Then you are wearing the wrong shoes. My safety caps look like regular leather laceups, they have cushioned rubber souls. I am a big guy and with very little effort can be quiet as a mouse in them.

They have also saved my toes more times than I would care to count.

Deuteronomy75

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Re: 5 fingers
« Reply #9 on: Jan 19, 2012, 10:30 am »
Just a small message from "good ol' Europe".
What Mac Calder describes applies for europe as well: You would not be let on stage for construction or scene shift in shoes other than safety/hard cap shoes.
In Germany, there are "Unfallverh├╝tungsvorschriften" (Accident prevention rules) that are not negotiable and that give very precise information what kind of personal safety equipment you have to wear in what circumsdances (Hard hat, cap shoes, gloves, earmuffs, glasses...). On the other hand, this equipment must be provided by the employer to the employee for free.

maximillionx

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Re: 5 fingers
« Reply #10 on: Jan 19, 2012, 01:13 pm »
..."Unfallverh├╝tungsvorschriften"...

Say that 3 times fast....

I've heard great things about these shoes for exercise and from people who work in offices/labs, but I would definitely feel uncomfortable wearing these backstage.  Even in a theatre like my current one where there aren't really any scene changes in the current show it just seems like a safety issue for tech/management.

BalletPSM

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Re: 5 fingers
« Reply #11 on: Mar 30, 2012, 02:39 am »
So I'm interested in the merrell barefoot "pace" glove (NOT the "fingers"; just the really lightweight minimalist shoe) for REHEARSALS, not necessarily for being on deck.  Mostly because they are quiet and very lightweight.

But how much cushion/arch support do these minimalist shoes *actually* provide?  I don't have totally flat feet but I don't have that much arch either...so whatever I wear needs to have SOME support.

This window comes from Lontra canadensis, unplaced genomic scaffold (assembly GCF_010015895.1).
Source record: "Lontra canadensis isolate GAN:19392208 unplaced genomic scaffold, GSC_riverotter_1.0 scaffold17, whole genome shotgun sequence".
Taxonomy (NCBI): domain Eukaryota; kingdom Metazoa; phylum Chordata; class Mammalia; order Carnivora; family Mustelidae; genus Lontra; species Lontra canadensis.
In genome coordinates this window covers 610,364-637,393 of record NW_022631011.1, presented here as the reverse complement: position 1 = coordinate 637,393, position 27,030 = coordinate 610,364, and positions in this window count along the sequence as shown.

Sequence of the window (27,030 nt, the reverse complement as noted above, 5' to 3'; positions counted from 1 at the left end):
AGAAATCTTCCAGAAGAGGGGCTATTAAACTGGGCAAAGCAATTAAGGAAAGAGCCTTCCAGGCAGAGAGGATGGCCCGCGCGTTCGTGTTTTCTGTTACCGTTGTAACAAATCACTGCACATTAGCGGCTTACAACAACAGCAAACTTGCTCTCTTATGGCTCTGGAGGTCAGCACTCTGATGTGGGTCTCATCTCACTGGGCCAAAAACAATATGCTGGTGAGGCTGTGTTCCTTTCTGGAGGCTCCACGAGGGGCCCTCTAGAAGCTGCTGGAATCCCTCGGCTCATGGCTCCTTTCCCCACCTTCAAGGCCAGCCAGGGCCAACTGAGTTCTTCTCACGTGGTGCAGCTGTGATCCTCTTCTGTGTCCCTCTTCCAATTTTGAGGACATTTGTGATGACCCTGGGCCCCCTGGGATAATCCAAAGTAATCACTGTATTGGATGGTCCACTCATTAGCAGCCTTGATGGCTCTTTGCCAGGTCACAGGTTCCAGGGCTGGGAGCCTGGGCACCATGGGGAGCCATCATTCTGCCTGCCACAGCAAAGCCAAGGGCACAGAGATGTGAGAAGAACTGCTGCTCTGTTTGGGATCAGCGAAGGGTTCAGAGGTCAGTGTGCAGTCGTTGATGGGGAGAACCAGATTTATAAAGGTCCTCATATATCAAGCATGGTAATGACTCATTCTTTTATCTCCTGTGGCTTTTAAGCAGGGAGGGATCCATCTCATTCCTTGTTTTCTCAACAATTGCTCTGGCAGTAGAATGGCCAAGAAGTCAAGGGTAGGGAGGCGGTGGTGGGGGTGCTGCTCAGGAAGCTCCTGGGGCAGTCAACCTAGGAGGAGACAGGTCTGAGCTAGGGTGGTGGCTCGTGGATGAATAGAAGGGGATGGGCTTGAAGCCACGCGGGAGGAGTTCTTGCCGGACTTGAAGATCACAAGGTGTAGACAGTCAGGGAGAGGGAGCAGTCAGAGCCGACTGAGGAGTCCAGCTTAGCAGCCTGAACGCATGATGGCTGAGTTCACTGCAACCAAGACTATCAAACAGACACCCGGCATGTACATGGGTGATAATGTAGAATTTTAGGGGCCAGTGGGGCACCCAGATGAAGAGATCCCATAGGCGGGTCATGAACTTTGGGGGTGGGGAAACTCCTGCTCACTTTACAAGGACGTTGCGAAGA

« Last Edit: Mar 30, 2012, 02:46 am by BalletPSM »
Stage managing is getting to do everything your mom told you not to do - read in the dark, sit too close to the TV, and play with the light switches!

missliz

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Re: 5 fingers
« Reply #12 on: Mar 30, 2012, 11:19 am »
So I'm interested in the merrell barefoot "pace" glove (NOT the "fingers"; just the really lightweight minimalist shoe) for REHEARSALS, not necessarily for being on deck.  Mostly because they are quiet and very lightweight.

But how much cushion/arch support do these minimalist shoes *actually* provide?  I don't have totally flat feet but I don't have that much arch either...so whatever I wear needs to have SOME support.

I've never tried them myself, but a friend who did said they have very little cushion and almost no arch support. If you have more of a natural arch they'll be easier to adjust to than if you're totally flat-footed.
I personally would like to bring a tortoise onto the stage, turn it into a racehorse, then into a hat, a song, a dragon and a fountain of water. One can dare anything in the theatre and it is the place where one dares the least. -Ionesco

Nic Sedivec; SM

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Re: 5 fingers
« Reply #13 on: Mar 31, 2012, 02:04 am »
I am a Merrell Salesperson for my day job:

The Barefoot Concept:

These shoes are designed to have NO support. True, the shoe wraps your foot so tightly that it feels like there is a great support. However, this is just how it feels. In time, it will build up the muscles in the foot and in between the bones, helping to strengthen the arch itself.

The pace is great, I wear mine everyday. They are a little tiring on concrete all day though. Size about a 1/2 size up and you'll be a lot happier. When you are standing, lift your toes straight up and your longest toe should just hit the edge of the seaming. The toe box is designed to be very roomy so the foot can "splay" out as you walk. You will land more on the balls of your feet, with a more even displacement of weight. The shoe is designed to discourage the heel - to - toe strike.

For someone that is just starting into the barefoot line, I would recommend the Bare Access Arc or particularly, the Dash Glove (Road Glove for men). The Dash/Road is designed for concrete and asphalt.

If you have any other questions feel free to PM me. Also, if you don't have someone that sells Merrell in your area, until May 1st the website is doing free shipping, just type in the code: SPRING12.  The website also does free size exchanges.

Hope this helps.

LizzG

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Re: 5 fingers
« Reply #14 on: Mar 31, 2012, 02:14 am »
I really love my 'barefoot shoes' and I wear them all the time at work.  It didn't take much adapting, but then again my normal shoe is a pair of vans, which don't give much support anyway.  And if you buy them from a place like REI, you can always return them if you don't end up liking them no questions.